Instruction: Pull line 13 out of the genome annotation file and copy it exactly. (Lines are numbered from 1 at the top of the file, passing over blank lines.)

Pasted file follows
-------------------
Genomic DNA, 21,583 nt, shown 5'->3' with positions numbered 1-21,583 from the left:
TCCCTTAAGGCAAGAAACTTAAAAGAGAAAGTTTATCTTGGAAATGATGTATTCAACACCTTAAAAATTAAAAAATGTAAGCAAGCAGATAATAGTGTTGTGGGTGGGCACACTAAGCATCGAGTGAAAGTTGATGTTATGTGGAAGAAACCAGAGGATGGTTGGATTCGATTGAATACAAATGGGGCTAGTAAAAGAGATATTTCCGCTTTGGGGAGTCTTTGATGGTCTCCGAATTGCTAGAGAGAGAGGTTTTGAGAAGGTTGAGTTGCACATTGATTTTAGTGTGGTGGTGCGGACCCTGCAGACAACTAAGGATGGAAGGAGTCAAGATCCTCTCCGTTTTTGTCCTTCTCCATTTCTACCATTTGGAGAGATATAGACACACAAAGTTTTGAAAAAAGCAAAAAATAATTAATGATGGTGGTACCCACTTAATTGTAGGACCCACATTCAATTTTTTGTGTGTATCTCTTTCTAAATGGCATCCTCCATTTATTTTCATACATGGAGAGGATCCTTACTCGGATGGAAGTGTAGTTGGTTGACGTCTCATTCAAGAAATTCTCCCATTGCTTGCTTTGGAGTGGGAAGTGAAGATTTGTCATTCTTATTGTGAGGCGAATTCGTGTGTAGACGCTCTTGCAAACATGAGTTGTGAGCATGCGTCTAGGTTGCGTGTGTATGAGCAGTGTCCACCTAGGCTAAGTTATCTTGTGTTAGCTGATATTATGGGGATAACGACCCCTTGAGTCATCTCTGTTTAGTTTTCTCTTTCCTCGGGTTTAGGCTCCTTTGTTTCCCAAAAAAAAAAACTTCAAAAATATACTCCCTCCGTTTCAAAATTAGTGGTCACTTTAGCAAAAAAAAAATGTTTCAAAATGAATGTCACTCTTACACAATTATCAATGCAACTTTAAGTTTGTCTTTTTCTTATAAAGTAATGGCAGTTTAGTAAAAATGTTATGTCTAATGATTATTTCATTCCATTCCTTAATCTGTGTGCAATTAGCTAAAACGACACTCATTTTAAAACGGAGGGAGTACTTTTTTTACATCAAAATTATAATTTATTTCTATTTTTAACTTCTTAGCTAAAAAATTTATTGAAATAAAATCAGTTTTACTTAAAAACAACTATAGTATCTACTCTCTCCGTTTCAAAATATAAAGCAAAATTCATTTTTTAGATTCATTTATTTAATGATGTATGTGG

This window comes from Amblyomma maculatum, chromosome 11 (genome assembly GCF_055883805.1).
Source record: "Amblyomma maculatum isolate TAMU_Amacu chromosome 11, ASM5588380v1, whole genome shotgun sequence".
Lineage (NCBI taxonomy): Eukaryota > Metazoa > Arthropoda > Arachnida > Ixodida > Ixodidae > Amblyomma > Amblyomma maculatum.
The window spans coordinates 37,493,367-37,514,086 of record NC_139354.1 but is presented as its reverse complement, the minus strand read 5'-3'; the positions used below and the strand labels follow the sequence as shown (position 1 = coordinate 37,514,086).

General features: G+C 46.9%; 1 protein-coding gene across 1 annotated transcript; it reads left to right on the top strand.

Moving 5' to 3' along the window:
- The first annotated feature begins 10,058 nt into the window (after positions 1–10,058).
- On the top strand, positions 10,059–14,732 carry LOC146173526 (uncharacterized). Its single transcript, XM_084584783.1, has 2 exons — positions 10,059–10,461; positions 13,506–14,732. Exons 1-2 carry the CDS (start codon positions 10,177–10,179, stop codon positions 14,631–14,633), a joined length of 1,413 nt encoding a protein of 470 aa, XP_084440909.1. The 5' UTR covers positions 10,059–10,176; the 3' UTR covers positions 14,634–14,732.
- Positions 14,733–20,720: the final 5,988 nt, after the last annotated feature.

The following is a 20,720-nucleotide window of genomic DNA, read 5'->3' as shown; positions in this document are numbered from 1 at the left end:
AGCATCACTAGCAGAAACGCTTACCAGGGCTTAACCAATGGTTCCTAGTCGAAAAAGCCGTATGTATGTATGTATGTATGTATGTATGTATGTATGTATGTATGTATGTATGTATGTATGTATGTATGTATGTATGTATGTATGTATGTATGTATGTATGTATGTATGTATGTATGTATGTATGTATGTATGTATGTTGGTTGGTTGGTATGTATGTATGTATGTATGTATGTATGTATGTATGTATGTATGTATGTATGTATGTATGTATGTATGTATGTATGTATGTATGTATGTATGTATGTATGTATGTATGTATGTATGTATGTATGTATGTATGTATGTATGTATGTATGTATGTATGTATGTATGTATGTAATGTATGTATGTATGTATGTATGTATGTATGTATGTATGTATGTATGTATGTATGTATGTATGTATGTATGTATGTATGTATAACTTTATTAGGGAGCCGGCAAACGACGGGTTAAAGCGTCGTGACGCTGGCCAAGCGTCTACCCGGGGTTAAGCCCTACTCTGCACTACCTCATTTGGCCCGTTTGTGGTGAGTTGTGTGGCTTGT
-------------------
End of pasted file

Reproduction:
AGCATCACTAGCAGAAACGCTTACCAGGGCTTAACCAATGGTTCCTAGTCGAAAAAGCCGTATGTATGTATGTATGTATGTATGTATGTATGTATGTATGTATGTATGTATGTATGTATGTATGTATGTATGTATGTATGTATGTATGTATGTATGTATGTATGTATGTATGTATGTATGTATGTATGTATGTATGTTGGTTGGTTGGTATGTATGTATGTATGTATGTATGTATGTATGTATGTATGTATGTATGTATGTATGTATGTATGTATGTATGTATGTATGTATGTATGTATGTATGTATGTATGTATGTATGTATGTATGTATGTATGTATGTATGTATGTATGTATGTATGTATGTATGTATGTATGTAATGTATGTATGTATGTATGTATGTATGTATGTATGTATGTATGTATGTATGTATGTATGTATGTATGTATGTATGTATGTATAACTTTATTAGGGAGCCGGCAAACGACGGGTTAAAGCGTCGTGACGCTGGCCAAGCGTCTACCCGGGGTTAAGCCCTACTCTGCACTACCTCATTTGGCCCGTTTGTGGTGAGTTGTGTGGCTTGT